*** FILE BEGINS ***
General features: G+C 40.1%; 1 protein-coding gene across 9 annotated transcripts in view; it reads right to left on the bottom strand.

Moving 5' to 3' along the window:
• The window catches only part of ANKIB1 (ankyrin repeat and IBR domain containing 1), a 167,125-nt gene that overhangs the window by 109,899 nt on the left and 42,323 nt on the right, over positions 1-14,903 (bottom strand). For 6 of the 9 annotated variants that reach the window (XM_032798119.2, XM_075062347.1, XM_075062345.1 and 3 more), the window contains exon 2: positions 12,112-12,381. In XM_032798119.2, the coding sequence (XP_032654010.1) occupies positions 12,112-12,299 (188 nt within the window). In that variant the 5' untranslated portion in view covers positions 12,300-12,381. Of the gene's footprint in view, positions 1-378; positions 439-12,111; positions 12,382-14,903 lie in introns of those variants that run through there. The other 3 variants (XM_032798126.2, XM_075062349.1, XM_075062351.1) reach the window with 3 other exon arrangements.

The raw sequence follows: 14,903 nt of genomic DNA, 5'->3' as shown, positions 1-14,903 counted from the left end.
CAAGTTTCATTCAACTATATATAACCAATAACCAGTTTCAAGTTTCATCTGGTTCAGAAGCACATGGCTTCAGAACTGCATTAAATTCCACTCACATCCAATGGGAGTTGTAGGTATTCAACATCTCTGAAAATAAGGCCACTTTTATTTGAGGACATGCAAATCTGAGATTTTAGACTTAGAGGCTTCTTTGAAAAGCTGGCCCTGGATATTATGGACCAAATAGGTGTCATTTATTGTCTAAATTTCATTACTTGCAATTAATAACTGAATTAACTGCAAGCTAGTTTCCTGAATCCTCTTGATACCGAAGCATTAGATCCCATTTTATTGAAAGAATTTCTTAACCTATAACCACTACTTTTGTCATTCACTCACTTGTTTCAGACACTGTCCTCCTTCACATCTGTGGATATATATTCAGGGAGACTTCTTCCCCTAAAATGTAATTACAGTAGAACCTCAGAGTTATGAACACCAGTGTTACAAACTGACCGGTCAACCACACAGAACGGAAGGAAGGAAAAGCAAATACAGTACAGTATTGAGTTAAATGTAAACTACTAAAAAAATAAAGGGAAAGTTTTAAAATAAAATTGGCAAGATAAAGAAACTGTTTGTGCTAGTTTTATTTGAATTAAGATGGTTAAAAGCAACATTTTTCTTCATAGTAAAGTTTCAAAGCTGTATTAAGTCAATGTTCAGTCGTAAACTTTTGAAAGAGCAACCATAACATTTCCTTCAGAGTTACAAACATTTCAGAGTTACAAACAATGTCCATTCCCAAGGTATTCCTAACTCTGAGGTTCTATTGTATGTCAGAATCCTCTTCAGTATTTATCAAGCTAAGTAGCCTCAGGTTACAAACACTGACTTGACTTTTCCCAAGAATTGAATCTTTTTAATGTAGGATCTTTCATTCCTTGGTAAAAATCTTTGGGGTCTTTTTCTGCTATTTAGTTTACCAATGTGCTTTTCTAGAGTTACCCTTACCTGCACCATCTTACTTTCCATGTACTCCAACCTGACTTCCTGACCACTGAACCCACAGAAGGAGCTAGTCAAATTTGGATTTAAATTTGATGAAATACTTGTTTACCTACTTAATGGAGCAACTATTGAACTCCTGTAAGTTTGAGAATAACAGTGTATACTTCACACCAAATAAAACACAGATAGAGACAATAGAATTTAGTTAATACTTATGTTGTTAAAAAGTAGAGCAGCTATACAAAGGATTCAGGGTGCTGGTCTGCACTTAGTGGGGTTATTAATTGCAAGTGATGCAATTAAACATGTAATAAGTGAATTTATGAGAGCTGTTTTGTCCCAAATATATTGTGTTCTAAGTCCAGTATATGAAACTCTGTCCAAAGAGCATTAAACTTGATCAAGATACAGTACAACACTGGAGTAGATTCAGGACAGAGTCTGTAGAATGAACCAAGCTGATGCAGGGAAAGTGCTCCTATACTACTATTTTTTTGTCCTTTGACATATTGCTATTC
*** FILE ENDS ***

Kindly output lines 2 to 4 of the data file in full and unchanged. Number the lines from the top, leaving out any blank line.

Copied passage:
Moving 5' to 3' along the window:
• The window catches only part of ANKIB1 (ankyrin repeat and IBR domain containing 1), a 167,125-nt gene that overhangs the window by 109,899 nt on the left and 42,323 nt on the right, over positions 1-14,903 (bottom strand). For 6 of the 9 annotated variants that reach the window (XM_032798119.2, XM_075062347.1, XM_075062345.1 and 3 more), the window contains exon 2: positions 12,112-12,381. In XM_032798119.2, the coding sequence (XP_032654010.1) occupies positions 12,112-12,299 (188 nt within the window). In that variant the 5' untranslated portion in view covers positions 12,300-12,381. Of the gene's footprint in view, positions 1-378; positions 439-12,111; positions 12,382-14,903 lie in introns of those variants that run through there. The other 3 variants (XM_032798126.2, XM_075062349.1, XM_075062351.1) reach the window with 3 other exon arrangements.

The raw sequence follows: 14,903 nt of genomic DNA, 5'->3' as shown, positions 1-14,903 counted from the left end.